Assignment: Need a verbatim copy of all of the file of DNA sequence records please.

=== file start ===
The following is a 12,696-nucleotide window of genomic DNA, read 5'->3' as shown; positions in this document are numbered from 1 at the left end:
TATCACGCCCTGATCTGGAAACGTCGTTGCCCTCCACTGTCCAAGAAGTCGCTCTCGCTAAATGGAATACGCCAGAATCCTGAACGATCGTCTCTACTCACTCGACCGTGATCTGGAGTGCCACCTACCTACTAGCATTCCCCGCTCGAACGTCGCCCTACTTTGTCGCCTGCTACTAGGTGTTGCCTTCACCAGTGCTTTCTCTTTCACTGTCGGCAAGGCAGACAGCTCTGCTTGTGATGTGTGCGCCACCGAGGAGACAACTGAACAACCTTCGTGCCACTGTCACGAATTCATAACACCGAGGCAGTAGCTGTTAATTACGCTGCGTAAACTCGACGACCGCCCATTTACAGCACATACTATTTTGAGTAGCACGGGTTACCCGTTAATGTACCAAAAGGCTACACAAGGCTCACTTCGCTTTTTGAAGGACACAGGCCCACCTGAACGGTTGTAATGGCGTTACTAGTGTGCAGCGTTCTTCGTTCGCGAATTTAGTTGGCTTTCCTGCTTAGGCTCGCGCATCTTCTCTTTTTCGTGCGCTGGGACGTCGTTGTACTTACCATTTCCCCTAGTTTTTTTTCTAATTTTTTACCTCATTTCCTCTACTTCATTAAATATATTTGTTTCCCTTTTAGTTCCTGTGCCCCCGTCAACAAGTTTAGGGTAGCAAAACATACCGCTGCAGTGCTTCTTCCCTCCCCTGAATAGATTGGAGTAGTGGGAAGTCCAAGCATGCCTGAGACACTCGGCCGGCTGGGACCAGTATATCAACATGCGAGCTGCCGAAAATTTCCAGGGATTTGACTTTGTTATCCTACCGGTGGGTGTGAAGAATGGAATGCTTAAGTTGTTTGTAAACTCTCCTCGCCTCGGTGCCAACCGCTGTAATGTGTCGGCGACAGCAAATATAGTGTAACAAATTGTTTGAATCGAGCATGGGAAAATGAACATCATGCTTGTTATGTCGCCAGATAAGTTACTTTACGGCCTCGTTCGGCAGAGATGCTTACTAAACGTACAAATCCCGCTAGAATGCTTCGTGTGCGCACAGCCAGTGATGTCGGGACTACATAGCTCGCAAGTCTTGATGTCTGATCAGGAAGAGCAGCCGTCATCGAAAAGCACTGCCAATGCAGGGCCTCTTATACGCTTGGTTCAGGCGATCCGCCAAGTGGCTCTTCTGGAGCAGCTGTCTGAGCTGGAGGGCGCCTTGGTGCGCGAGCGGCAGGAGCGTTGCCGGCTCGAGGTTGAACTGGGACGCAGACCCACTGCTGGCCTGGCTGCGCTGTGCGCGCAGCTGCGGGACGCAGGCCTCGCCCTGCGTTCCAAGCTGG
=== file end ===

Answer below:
The following is a 12,696-nucleotide window of genomic DNA, read 5'->3' as shown; positions in this document are numbered from 1 at the left end:
TATCACGCCCTGATCTGGAAACGTCGTTGCCCTCCACTGTCCAAGAAGTCGCTCTCGCTAAATGGAATACGCCAGAATCCTGAACGATCGTCTCTACTCACTCGACCGTGATCTGGAGTGCCACCTACCTACTAGCATTCCCCGCTCGAACGTCGCCCTACTTTGTCGCCTGCTACTAGGTGTTGCCTTCACCAGTGCTTTCTCTTTCACTGTCGGCAAGGCAGACAGCTCTGCTTGTGATGTGTGCGCCACCGAGGAGACAACTGAACAACCTTCGTGCCACTGTCACGAATTCATAACACCGAGGCAGTAGCTGTTAATTACGCTGCGTAAACTCGACGACCGCCCATTTACAGCACATACTATTTTGAGTAGCACGGGTTACCCGTTAATGTACCAAAAGGCTACACAAGGCTCACTTCGCTTTTTGAAGGACACAGGCCCACCTGAACGGTTGTAATGGCGTTACTAGTGTGCAGCGTTCTTCGTTCGCGAATTTAGTTGGCTTTCCTGCTTAGGCTCGCGCATCTTCTCTTTTTCGTGCGCTGGGACGTCGTTGTACTTACCATTTCCCCTAGTTTTTTTTCTAATTTTTTACCTCATTTCCTCTACTTCATTAAATATATTTGTTTCCCTTTTAGTTCCTGTGCCCCCGTCAACAAGTTTAGGGTAGCAAAACATACCGCTGCAGTGCTTCTTCCCTCCCCTGAATAGATTGGAGTAGTGGGAAGTCCAAGCATGCCTGAGACACTCGGCCGGCTGGGACCAGTATATCAACATGCGAGCTGCCGAAAATTTCCAGGGATTTGACTTTGTTATCCTACCGGTGGGTGTGAAGAATGGAATGCTTAAGTTGTTTGTAAACTCTCCTCGCCTCGGTGCCAACCGCTGTAATGTGTCGGCGACAGCAAATATAGTGTAACAAATTGTTTGAATCGAGCATGGGAAAATGAACATCATGCTTGTTATGTCGCCAGATAAGTTACTTTACGGCCTCGTTCGGCAGAGATGCTTACTAAACGTACAAATCCCGCTAGAATGCTTCGTGTGCGCACAGCCAGTGATGTCGGGACTACATAGCTCGCAAGTCTTGATGTCTGATCAGGAAGAGCAGCCGTCATCGAAAAGCACTGCCAATGCAGGGCCTCTTATACGCTTGGTTCAGGCGATCCGCCAAGTGGCTCTTCTGGAGCAGCTGTCTGAGCTGGAGGGCGCCTTGGTGCGCGAGCGGCAGGAGCGTTGCCGGCTCGAGGTTGAACTGGGACGCAGACCCACTGCTGGCCTGGCTGCGCTGTGCGCGCAGCTGCGGGACGCAGGCCTCGCCCTGCGTTCCAAGCTGG